RentingForHalfTheCost says

Dow at 14000 and people still question the wisdom of stocks

Who questions the wisdom of stocks? So, you're basing your estimated investment performance over the next 30 years on stock gains over the last 3 years? Brilliant.

Can you post your rules of debate for all to see? I would like to comply.

tatupu70   Tue, 5 Feb 2013, 11:56pm PST   Share   Quote   Permalink   Like   Dislike     Comment 19

RentingForHalfTheCost says

Can you post your rules of debate for all to see? I would like to comply.

Sure--if you make an obviously outrageous statement that you expect to get 16% after tax returns on your investments, I'd expect some explanation as to how/why you arrived at that number.

Avg. stock market return is 7% before taxes last I checked, so you are obviously doing something different.

Honestly, you should be managing other peoples' money if you can truly make that return on a consistent basis.

RentingForHalfTheCost   Wed, 6 Feb 2013, 12:43am PST   Share   Quote   Permalink   Like   Dislike     Comment 20

tatupu70 says

RentingForHalfTheCost says

Can you post your rules of debate for all to see? I would like to comply.

Sure--if you make an obviously outrageous statement that you expect to get 16% after tax returns on your investments, I'd expect some explanation as to how/why you arrived at that number.

Avg. stock market return is 7% before taxes last I checked, so you are obviously doing something different.

Honestly, you should be managing other peoples' money if you can truly make that return on a consistent basis.

I expect it for at least the next 5-7 years. The question I have on my mind is when it will revert back to the mean. The crazy thing in all this is that as the market appreciates so does the wealth of the investors. This will in effect has some upward pressure on house prices. When people have more wealth in their IRAs/401k/brokerage accounts then they will be okay to pay more for a house.

I think the biggest decision I can make as a renter, is to time the move into a buyer to maximize my stock appreciation but be ahead of the masses that will eventually move over into buyers.

I don't think we are there yet, but it will happen in the next few years. I wish I knew when as we all would.

So, I may very well be wrong, but I believe the 15-20% growth in stocks is still around and house prices will stay struggling to eke out low single digits. That has been the pattern for the last 3. I don't begin to argue that this is the norm, nothing is normal about this market. The trick is to be one step ahead of the masses.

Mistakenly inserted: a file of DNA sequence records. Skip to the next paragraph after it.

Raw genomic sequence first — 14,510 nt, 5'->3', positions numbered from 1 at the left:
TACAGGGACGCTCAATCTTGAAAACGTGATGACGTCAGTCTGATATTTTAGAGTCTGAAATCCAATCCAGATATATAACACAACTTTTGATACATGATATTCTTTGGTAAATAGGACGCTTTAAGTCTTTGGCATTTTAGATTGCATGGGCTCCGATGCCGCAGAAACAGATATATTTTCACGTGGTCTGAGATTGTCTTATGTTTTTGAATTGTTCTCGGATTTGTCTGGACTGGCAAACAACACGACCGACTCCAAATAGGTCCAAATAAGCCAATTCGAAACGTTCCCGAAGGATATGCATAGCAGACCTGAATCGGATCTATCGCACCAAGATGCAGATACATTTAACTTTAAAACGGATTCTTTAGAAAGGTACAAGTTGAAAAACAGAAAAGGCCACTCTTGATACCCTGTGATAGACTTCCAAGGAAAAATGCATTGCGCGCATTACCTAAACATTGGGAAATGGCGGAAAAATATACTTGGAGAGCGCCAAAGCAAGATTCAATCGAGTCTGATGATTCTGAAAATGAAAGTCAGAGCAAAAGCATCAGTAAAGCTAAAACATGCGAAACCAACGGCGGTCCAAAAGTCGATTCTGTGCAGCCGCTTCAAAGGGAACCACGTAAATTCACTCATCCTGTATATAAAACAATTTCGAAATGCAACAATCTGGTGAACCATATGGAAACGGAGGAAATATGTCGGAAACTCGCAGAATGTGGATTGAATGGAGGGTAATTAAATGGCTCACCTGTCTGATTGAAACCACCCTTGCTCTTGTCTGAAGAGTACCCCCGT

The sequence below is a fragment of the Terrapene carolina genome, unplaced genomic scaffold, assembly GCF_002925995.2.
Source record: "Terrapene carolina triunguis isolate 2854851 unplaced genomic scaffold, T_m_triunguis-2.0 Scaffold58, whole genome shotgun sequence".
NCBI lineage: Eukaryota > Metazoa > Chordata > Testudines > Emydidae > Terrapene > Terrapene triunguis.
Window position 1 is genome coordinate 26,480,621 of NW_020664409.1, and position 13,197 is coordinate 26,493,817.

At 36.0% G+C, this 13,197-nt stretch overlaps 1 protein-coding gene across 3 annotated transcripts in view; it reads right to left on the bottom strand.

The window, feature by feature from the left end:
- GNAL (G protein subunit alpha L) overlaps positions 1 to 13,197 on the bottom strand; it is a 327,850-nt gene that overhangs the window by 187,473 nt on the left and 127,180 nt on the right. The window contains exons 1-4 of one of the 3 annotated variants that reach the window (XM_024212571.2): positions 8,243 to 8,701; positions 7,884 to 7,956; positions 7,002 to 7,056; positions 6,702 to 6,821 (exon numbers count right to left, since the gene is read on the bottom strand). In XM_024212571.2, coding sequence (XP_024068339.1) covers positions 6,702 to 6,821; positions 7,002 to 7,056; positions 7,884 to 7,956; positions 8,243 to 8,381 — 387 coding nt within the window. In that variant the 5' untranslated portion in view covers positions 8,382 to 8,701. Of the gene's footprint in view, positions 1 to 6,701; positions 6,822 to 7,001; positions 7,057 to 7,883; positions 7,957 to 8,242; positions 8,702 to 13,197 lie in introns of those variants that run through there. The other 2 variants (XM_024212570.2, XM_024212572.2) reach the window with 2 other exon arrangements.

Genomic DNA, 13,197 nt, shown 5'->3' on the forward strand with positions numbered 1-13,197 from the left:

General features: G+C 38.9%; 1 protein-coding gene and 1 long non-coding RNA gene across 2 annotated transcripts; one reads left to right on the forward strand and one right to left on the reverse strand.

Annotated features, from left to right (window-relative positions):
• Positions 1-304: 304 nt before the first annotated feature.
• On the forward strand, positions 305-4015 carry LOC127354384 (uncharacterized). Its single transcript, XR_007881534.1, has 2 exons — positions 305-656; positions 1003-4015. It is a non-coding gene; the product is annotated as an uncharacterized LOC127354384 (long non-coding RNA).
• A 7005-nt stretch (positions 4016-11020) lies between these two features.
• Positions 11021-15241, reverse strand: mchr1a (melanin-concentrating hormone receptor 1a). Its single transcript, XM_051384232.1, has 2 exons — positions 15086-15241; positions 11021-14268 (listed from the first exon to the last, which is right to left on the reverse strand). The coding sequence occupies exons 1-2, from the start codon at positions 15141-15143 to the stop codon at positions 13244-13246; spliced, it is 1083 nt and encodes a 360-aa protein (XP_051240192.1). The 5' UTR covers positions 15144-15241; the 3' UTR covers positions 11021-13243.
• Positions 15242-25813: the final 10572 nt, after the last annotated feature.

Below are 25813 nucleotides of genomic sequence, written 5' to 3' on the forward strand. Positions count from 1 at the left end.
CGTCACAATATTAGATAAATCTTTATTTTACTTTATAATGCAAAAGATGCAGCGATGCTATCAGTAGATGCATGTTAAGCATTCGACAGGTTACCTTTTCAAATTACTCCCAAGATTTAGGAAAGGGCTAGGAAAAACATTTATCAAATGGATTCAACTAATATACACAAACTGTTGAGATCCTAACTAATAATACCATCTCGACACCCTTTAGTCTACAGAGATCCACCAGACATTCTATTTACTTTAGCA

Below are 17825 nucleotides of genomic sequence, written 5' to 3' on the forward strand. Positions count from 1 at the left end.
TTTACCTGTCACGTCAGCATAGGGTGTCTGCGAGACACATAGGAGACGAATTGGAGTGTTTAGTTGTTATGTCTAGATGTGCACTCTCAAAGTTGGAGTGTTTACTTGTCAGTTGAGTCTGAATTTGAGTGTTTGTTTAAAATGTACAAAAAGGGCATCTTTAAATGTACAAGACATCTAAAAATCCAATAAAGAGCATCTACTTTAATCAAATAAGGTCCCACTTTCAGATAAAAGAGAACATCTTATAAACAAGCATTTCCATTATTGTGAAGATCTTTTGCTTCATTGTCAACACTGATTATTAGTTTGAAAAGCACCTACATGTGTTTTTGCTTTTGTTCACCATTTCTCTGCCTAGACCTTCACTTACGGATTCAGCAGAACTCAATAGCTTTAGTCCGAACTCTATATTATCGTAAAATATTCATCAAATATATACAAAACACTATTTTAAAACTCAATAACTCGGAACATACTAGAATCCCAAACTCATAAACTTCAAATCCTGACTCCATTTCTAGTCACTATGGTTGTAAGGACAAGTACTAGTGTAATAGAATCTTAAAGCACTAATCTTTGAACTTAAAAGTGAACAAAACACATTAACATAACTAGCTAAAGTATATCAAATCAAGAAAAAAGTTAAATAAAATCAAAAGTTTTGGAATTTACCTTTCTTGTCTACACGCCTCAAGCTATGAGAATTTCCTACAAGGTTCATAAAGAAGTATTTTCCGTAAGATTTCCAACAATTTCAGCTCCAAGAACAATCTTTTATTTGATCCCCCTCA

Remember, I am also an owner (5 houses/condos), none of them in the SFBA or even close. All my comments about rent/buy are always directed at the SFBA chaos.

RentingForHalfTheCost   Wed, 6 Feb 2013, 12:45am PST   Share   Quote   Permalink   Like   Dislike     Comment 21

tatupu70 says

Honestly, you should be managing other peoples' money if you can truly make that return on a consistent basis.

Almost everyone I know that I talk about stocks has experienced substantial gains in the last 3 years. I am not abnormal here. Unfortunately, when your wealth is all tied up in a house, you can't really benefit too much from this move.

tatupu70   Wed, 6 Feb 2013, 12:58am PST   Share   Quote   Permalink   Like   Dislike     Comment 22

RentingForHalfTheCost says

Almost everyone I know that I talk about stocks has experienced substantial
gains in the last 3 years. I am not abnormal here. Unfortunately, when your
wealth is all tied up in a house, you can't really benefit too much from this
move.

Sure--I've gained a bunch in stocks over the last few years too. I lost a bunch in the 3 years prior to that.

I'm not dumb enough to believe that the last 3 years return is indicative of future returns though... Do you really think stocks will continue to gain at the current pace forever???

RentingForHalfTheCost   Wed, 6 Feb 2013, 1:11am PST   Share   Quote   Permalink   Like   Dislike     Comment 23

tatupu70 says

RentingForHalfTheCost says

Almost everyone I know that I talk about stocks has experienced substantial

gains in the last 3 years. I am not abnormal here. Unfortunately, when your

wealth is all tied up in a house, you can't really benefit too much from this

move.

Sure--I've gained a bunch in stocks over the last few years too. I lost a bunch in the 3 years prior to that.

I'm not dumb enough to believe that the last 3 years return is indicative of future returns though... Do you really think stocks will continue to gain at the current pace forever???

I think for the next 5-7 years while companies keep benefiting from the free-money credit and people slowly get back on stable economic ground. Nothing is forever, especially in the market.